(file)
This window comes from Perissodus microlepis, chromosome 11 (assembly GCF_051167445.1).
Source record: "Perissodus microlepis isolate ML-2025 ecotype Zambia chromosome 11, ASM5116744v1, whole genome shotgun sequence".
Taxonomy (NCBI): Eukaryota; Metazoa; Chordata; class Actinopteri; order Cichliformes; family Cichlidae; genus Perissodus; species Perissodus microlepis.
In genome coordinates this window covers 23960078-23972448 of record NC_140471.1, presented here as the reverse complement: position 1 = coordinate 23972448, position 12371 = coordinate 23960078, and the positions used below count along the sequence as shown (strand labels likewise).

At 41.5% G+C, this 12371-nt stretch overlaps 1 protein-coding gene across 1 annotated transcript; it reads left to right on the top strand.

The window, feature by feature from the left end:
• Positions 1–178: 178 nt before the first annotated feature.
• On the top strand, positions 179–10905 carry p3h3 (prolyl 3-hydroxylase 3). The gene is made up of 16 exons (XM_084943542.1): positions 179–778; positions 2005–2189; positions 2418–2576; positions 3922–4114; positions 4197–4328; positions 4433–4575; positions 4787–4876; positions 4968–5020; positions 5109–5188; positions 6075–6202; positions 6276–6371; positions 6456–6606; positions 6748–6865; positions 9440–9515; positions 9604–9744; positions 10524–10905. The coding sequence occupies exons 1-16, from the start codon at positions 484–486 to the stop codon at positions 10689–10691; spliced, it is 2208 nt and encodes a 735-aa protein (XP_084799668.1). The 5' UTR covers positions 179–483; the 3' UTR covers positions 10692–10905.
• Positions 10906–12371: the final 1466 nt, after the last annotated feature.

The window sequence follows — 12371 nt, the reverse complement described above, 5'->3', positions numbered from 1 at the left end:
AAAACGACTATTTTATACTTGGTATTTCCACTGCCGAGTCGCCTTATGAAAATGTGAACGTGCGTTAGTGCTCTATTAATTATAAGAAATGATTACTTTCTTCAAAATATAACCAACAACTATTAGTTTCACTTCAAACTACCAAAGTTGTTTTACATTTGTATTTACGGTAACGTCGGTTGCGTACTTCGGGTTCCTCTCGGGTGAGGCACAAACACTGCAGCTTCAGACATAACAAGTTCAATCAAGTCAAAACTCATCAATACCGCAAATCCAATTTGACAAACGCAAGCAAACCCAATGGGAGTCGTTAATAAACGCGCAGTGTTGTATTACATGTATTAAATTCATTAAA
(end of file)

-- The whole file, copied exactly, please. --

This window comes from Perissodus microlepis, chromosome 11 (assembly GCF_051167445.1).
Source record: "Perissodus microlepis isolate ML-2025 ecotype Zambia chromosome 11, ASM5116744v1, whole genome shotgun sequence".
Taxonomy (NCBI): Eukaryota; Metazoa; Chordata; class Actinopteri; order Cichliformes; family Cichlidae; genus Perissodus; species Perissodus microlepis.
In genome coordinates this window covers 23960078-23972448 of record NC_140471.1, presented here as the reverse complement: position 1 = coordinate 23972448, position 12371 = coordinate 23960078, and the positions used below count along the sequence as shown (strand labels likewise).

At 41.5% G+C, this 12371-nt stretch overlaps 1 protein-coding gene across 1 annotated transcript; it reads left to right on the top strand.

The window, feature by feature from the left end:
• Positions 1–178: 178 nt before the first annotated feature.
• On the top strand, positions 179–10905 carry p3h3 (prolyl 3-hydroxylase 3). The gene is made up of 16 exons (XM_084943542.1): positions 179–778; positions 2005–2189; positions 2418–2576; positions 3922–4114; positions 4197–4328; positions 4433–4575; positions 4787–4876; positions 4968–5020; positions 5109–5188; positions 6075–6202; positions 6276–6371; positions 6456–6606; positions 6748–6865; positions 9440–9515; positions 9604–9744; positions 10524–10905. The coding sequence occupies exons 1-16, from the start codon at positions 484–486 to the stop codon at positions 10689–10691; spliced, it is 2208 nt and encodes a 735-aa protein (XP_084799668.1). The 5' UTR covers positions 179–483; the 3' UTR covers positions 10692–10905.
• Positions 10906–12371: the final 1466 nt, after the last annotated feature.

The window sequence follows — 12371 nt, the reverse complement described above, 5'->3', positions numbered from 1 at the left end:
AAAACGACTATTTTATACTTGGTATTTCCACTGCCGAGTCGCCTTATGAAAATGTGAACGTGCGTTAGTGCTCTATTAATTATAAGAAATGATTACTTTCTTCAAAATATAACCAACAACTATTAGTTTCACTTCAAACTACCAAAGTTGTTTTACATTTGTATTTACGGTAACGTCGGTTGCGTACTTCGGGTTCCTCTCGGGTGAGGCACAAACACTGCAGCTTCAGACATAACAAGTTCAATCAAGTCAAAACTCATCAATACCGCAAATCCAATTTGACAAACGCAAGCAAACCCAATGGGAGTCGTTAATAAACGCGCAGTGTTGTATTACATGTATTAAATTCATTAAA